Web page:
From art works to groundbreaking medical aids, the Manchester Museum of Science and Industry (MOSI) illustrates how modern technology is used to revolutionise art, medicine and engineering.
The 3D: Printing the Future exhibiton features more than 500 3D printed items from miniature football stadiums like Old Trafford and the Etihad Stadium, to the world’s first bike with a fully 3D printed metal frame, in celebration of the potential of this revolutionising technology.
PRINTING PROCESS: How the models are printed
Head of Exhibitions at MOSI, Rachel Knight, said: “It is great to have such fun and creative products as part of this exhibition, such as these [football stadiums] and our 3D printed model of Bez.
LIFESIZED BEZ: Bez from the Happy Mondays scanned and printed
“This technology really is going to change lives and so we are thrilled to be able to highlight the many creative and revolutionary ways in which 3D printing can and will change lives – from art to medicine, transport to clothing.”
PRINTED CREPS: Printed trainers that you can wear on your feet
Among the life-changing items on display is the first bike with a fully 3D printed metal frame, created by Bradford-based Empire Cycles and Renishaw.
PRINTED FRAME: The first bike with a fully printed metal frame
By using 3D printing, they have made the bike both stronger and lighter than would be possible had they stuck with traditional manufacturing methods.
THE ETIHAD STADIUM: Manchester City’s football ground
THEATRE OF DREAMS: Manchester United’s football ground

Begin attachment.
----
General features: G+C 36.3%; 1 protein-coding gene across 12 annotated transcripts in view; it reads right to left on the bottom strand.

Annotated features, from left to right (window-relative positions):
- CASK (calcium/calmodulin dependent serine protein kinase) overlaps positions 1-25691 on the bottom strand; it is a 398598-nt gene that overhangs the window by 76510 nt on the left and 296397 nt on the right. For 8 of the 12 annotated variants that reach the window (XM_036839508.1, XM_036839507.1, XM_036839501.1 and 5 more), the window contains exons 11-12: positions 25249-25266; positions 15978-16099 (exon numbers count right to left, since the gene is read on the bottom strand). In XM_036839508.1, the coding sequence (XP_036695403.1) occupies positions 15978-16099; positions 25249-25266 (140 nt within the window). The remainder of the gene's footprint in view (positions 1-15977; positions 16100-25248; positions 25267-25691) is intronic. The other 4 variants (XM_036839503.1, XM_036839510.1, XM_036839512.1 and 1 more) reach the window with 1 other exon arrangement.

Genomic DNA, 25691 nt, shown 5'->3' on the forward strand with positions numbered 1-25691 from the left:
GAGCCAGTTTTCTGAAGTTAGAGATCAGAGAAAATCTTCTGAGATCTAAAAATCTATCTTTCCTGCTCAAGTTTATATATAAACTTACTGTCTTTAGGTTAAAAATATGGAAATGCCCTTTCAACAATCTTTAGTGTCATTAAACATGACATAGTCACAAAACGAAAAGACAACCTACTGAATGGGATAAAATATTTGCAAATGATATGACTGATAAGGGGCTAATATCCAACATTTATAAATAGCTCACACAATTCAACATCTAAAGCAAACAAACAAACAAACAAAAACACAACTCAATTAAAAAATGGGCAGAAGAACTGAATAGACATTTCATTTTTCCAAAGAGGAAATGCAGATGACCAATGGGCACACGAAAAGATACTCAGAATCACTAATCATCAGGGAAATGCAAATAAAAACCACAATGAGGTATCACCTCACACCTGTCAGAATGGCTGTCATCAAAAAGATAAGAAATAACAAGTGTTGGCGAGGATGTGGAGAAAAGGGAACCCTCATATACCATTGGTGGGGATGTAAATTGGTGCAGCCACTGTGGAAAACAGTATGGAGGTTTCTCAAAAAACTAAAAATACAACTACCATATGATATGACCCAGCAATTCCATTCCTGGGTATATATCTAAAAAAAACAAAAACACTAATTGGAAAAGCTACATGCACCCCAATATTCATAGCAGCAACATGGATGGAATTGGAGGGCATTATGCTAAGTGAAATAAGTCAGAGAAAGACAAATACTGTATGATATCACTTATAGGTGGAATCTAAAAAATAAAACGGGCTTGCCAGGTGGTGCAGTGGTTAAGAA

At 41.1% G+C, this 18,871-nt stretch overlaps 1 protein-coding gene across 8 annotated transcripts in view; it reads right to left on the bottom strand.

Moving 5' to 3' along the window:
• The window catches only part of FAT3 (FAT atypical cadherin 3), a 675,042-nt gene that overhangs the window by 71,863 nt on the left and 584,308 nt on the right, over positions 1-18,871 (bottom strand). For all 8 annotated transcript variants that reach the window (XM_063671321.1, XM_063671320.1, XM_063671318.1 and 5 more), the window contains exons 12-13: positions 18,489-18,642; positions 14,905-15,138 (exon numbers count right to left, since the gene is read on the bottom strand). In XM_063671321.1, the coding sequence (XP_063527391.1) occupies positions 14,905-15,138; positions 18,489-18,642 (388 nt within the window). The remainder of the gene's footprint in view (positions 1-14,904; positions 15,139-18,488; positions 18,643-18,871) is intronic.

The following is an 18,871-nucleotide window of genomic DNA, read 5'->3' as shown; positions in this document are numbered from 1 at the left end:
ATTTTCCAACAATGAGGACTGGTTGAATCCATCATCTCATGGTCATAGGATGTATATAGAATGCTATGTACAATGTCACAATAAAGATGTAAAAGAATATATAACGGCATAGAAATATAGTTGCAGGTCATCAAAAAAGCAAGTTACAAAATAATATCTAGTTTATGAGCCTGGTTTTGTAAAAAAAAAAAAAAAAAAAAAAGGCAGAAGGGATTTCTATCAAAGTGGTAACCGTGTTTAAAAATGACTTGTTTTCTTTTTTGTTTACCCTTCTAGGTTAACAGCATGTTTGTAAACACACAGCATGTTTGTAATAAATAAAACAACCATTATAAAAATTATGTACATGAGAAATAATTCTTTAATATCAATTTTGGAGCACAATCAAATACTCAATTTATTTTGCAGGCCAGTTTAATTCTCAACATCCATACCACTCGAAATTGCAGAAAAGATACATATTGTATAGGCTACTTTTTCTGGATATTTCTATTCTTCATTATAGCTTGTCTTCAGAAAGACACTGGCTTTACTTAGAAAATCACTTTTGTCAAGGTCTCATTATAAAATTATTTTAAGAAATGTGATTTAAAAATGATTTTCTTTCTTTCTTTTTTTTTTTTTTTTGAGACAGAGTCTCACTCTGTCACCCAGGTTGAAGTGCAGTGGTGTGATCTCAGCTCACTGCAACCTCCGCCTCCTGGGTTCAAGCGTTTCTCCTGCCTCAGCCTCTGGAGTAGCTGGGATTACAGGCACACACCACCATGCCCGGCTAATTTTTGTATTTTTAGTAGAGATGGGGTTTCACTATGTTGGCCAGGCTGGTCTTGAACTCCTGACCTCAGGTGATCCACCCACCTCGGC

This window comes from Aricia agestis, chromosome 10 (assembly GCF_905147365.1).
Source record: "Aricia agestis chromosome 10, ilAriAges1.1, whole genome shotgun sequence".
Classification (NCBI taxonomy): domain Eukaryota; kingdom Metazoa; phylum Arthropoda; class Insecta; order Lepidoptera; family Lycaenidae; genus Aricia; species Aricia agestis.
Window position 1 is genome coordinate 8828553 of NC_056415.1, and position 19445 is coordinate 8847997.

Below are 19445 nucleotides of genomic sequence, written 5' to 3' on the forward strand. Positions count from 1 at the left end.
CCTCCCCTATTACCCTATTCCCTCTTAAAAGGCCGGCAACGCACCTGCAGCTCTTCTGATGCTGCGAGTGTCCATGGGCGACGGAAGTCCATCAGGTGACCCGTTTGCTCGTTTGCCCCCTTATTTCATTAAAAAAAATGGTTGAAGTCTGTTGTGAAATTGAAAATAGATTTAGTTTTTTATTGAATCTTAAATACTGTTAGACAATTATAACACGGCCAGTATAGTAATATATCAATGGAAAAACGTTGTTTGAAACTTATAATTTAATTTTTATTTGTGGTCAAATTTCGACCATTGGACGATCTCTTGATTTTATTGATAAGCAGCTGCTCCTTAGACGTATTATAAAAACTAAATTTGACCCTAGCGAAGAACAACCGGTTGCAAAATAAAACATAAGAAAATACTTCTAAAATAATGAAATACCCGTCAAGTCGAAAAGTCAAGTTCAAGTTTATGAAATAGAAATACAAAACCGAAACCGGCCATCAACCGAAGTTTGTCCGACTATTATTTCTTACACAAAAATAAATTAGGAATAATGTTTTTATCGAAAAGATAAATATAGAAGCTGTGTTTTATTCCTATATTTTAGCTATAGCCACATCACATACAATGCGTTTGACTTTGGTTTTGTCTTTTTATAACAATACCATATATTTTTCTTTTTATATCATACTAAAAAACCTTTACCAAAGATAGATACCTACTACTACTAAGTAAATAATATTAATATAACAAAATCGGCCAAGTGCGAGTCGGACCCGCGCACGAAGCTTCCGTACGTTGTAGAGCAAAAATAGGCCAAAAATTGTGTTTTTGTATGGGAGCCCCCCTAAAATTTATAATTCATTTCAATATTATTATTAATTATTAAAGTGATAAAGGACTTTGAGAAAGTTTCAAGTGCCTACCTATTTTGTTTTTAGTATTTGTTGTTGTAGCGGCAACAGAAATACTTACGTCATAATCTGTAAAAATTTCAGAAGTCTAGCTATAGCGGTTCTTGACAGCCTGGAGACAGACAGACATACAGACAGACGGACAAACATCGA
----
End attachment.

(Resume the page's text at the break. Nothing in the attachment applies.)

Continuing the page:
David Gordon, Director of Hobs Studios, said: “These stadiums are the fabric of Manchester life and culture, so it was a real thrill to 3D print these landmarks as part of Hobs Studio powering the Museum’s 3D printing exhibition.”
PRINTED SKULL: The printed bone framework enclosing the brain
In terms of 3D printing application in medicine, Brian Derby, professor of material science at Manchester University, believes that we are years away from printing organs.
However, he has described how we can repair bones by printing 3D replicas and fitting them into the body.
He said that the bone will look ‘so much’ like an authentic bone on an internal structure, the body will grow new bone tissue into the printer structure.
Over time the printer structure will vanish and leave a repaired bone.
The museum is also displaying the prototype of the first radar scanner developed to detect 3D printed guns and weapons.
Professor Nick Bowring and his team of researchers at Manchester Metropolitan University designed it to scan individuals in public spaces and alert officials as soon as a threat is detected.
If you would like to attend the exhibition, find more information here.
Images courtesy of MOSI, Chris Foster and Jason Lawton, with thanks.